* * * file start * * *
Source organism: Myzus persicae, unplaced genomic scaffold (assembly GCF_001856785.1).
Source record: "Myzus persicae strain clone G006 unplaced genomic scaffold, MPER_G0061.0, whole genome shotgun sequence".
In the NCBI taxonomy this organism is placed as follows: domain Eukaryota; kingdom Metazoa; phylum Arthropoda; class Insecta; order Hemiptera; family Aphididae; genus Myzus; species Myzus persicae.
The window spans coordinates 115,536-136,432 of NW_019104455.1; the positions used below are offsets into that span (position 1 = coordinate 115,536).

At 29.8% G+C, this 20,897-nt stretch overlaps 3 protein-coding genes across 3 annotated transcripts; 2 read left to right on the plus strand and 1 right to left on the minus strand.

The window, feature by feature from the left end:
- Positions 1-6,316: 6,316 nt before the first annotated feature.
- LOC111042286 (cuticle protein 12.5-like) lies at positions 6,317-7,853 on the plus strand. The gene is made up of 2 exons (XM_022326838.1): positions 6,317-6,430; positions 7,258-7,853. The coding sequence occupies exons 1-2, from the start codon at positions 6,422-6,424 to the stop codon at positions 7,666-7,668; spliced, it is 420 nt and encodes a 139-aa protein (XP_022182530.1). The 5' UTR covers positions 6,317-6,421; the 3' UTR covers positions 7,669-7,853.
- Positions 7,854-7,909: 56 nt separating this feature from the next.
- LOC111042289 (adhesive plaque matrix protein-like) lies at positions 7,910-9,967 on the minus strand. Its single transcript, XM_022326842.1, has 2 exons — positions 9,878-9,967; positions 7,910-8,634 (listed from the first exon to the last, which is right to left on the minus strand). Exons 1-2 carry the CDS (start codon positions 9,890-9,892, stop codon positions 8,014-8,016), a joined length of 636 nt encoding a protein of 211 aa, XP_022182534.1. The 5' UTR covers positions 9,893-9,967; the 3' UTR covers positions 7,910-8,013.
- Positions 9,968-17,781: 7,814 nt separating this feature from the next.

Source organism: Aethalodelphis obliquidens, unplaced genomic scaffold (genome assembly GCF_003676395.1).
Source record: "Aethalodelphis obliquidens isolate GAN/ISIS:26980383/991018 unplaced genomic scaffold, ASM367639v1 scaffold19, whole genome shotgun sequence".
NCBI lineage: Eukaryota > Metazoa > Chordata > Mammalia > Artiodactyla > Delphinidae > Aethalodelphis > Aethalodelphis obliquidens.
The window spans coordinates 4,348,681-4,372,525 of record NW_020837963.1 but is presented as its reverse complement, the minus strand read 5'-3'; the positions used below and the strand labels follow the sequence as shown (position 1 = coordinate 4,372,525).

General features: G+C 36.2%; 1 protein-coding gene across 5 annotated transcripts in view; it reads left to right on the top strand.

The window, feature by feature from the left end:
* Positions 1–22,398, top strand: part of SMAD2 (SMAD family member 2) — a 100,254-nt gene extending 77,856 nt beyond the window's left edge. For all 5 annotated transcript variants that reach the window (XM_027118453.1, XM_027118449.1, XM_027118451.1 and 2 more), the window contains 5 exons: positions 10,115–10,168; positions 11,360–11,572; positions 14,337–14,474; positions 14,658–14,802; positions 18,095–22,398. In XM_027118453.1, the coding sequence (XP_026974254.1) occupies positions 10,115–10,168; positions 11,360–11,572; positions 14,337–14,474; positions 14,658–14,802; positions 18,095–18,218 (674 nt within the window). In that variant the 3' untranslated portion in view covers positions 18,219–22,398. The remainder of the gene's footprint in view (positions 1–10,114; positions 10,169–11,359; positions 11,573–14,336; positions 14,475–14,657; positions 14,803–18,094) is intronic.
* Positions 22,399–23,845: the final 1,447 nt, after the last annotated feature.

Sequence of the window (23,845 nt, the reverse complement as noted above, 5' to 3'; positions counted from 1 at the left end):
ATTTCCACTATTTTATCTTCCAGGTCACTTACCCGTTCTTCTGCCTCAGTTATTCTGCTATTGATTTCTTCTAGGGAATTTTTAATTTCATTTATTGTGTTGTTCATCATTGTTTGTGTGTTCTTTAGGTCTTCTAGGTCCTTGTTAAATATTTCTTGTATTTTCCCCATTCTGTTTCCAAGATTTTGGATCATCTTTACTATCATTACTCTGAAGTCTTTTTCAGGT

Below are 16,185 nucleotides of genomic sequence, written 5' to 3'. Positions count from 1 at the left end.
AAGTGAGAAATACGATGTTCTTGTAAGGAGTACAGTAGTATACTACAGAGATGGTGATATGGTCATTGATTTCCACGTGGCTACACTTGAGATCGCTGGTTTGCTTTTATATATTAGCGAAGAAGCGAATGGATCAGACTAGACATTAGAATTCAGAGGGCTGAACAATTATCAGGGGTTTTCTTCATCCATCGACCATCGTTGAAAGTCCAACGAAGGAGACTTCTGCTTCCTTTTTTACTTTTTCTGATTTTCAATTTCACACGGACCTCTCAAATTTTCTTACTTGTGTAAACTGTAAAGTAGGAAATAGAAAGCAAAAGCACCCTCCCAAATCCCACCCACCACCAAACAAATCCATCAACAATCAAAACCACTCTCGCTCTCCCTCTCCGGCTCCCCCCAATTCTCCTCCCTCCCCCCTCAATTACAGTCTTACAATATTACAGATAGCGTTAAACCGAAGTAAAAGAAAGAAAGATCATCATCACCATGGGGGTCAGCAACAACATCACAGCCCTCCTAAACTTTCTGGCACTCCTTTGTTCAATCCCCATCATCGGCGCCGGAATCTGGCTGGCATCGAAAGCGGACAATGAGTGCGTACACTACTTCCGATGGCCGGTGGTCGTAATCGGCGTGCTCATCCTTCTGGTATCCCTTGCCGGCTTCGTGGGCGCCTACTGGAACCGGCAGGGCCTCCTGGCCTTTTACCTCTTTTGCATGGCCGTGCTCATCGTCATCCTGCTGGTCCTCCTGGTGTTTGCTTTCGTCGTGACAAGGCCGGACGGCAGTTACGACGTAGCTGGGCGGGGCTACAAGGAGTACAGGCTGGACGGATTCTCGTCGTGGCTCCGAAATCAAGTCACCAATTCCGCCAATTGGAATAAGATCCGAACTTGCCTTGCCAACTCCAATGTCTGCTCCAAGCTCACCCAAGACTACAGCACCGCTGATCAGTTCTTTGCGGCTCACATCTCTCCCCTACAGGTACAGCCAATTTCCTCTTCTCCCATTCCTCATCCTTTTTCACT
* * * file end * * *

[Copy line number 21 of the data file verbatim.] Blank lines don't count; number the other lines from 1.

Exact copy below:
ATTTCCACTATTTTATCTTCCAGGTCACTTACCCGTTCTTCTGCCTCAGTTATTCTGCTATTGATTTCTTCTAGGGAATTTTTAATTTCATTTATTGTGTTGTTCATCATTGTTTGTGTGTTCTTTAGGTCTTCTAGGTCCTTGTTAAATATTTCTTGTATTTTCCCCATTCTGTTTCCAAGATTTTGGATCATCTTTACTATCATTACTCTGAAGTCTTTTTCAGGT